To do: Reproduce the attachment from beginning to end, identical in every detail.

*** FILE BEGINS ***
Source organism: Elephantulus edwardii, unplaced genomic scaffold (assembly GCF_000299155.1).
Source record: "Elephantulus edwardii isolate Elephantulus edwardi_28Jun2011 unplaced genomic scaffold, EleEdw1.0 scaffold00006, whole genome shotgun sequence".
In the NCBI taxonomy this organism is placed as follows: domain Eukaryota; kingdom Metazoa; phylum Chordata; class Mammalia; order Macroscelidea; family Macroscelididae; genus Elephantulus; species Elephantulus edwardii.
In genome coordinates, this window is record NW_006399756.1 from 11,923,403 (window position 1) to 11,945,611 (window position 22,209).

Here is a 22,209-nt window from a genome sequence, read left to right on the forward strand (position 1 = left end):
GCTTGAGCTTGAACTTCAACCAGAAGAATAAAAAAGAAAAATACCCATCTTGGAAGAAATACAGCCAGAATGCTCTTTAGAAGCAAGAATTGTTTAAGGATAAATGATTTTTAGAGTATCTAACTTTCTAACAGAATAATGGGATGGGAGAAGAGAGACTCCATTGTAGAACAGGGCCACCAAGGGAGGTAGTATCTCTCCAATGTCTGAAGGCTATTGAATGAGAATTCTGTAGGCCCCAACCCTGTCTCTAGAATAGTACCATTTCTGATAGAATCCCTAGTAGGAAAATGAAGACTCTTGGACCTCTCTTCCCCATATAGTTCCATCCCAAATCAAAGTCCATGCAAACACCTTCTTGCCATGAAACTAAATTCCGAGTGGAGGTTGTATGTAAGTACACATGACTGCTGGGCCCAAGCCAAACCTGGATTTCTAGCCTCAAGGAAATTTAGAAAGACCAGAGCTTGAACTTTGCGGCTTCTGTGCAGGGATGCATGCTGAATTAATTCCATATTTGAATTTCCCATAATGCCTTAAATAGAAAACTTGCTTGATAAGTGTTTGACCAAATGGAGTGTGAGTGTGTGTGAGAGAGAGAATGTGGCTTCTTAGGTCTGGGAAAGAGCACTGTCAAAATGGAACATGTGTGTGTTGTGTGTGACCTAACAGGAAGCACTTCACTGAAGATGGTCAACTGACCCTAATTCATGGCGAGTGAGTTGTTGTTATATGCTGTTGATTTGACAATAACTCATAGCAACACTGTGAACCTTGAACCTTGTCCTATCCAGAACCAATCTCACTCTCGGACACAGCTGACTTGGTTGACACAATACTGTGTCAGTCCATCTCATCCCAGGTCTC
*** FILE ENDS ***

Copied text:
Source organism: Elephantulus edwardii, unplaced genomic scaffold (assembly GCF_000299155.1).
Source record: "Elephantulus edwardii isolate Elephantulus edwardi_28Jun2011 unplaced genomic scaffold, EleEdw1.0 scaffold00006, whole genome shotgun sequence".
In the NCBI taxonomy this organism is placed as follows: domain Eukaryota; kingdom Metazoa; phylum Chordata; class Mammalia; order Macroscelidea; family Macroscelididae; genus Elephantulus; species Elephantulus edwardii.
In genome coordinates, this window is record NW_006399756.1 from 11,923,403 (window position 1) to 11,945,611 (window position 22,209).

Here is a 22,209-nt window from a genome sequence, read left to right on the forward strand (position 1 = left end):
GCTTGAGCTTGAACTTCAACCAGAAGAATAAAAAAGAAAAATACCCATCTTGGAAGAAATACAGCCAGAATGCTCTTTAGAAGCAAGAATTGTTTAAGGATAAATGATTTTTAGAGTATCTAACTTTCTAACAGAATAATGGGATGGGAGAAGAGAGACTCCATTGTAGAACAGGGCCACCAAGGGAGGTAGTATCTCTCCAATGTCTGAAGGCTATTGAATGAGAATTCTGTAGGCCCCAACCCTGTCTCTAGAATAGTACCATTTCTGATAGAATCCCTAGTAGGAAAATGAAGACTCTTGGACCTCTCTTCCCCATATAGTTCCATCCCAAATCAAAGTCCATGCAAACACCTTCTTGCCATGAAACTAAATTCCGAGTGGAGGTTGTATGTAAGTACACATGACTGCTGGGCCCAAGCCAAACCTGGATTTCTAGCCTCAAGGAAATTTAGAAAGACCAGAGCTTGAACTTTGCGGCTTCTGTGCAGGGATGCATGCTGAATTAATTCCATATTTGAATTTCCCATAATGCCTTAAATAGAAAACTTGCTTGATAAGTGTTTGACCAAATGGAGTGTGAGTGTGTGTGAGAGAGAGAATGTGGCTTCTTAGGTCTGGGAAAGAGCACTGTCAAAATGGAACATGTGTGTGTTGTGTGTGACCTAACAGGAAGCACTTCACTGAAGATGGTCAACTGACCCTAATTCATGGCGAGTGAGTTGTTGTTATATGCTGTTGATTTGACAATAACTCATAGCAACACTGTGAACCTTGAACCTTGTCCTATCCAGAACCAATCTCACTCTCGGACACAGCTGACTTGGTTGACACAATACTGTGTCAGTCCATCTCATCCCAGGTCTC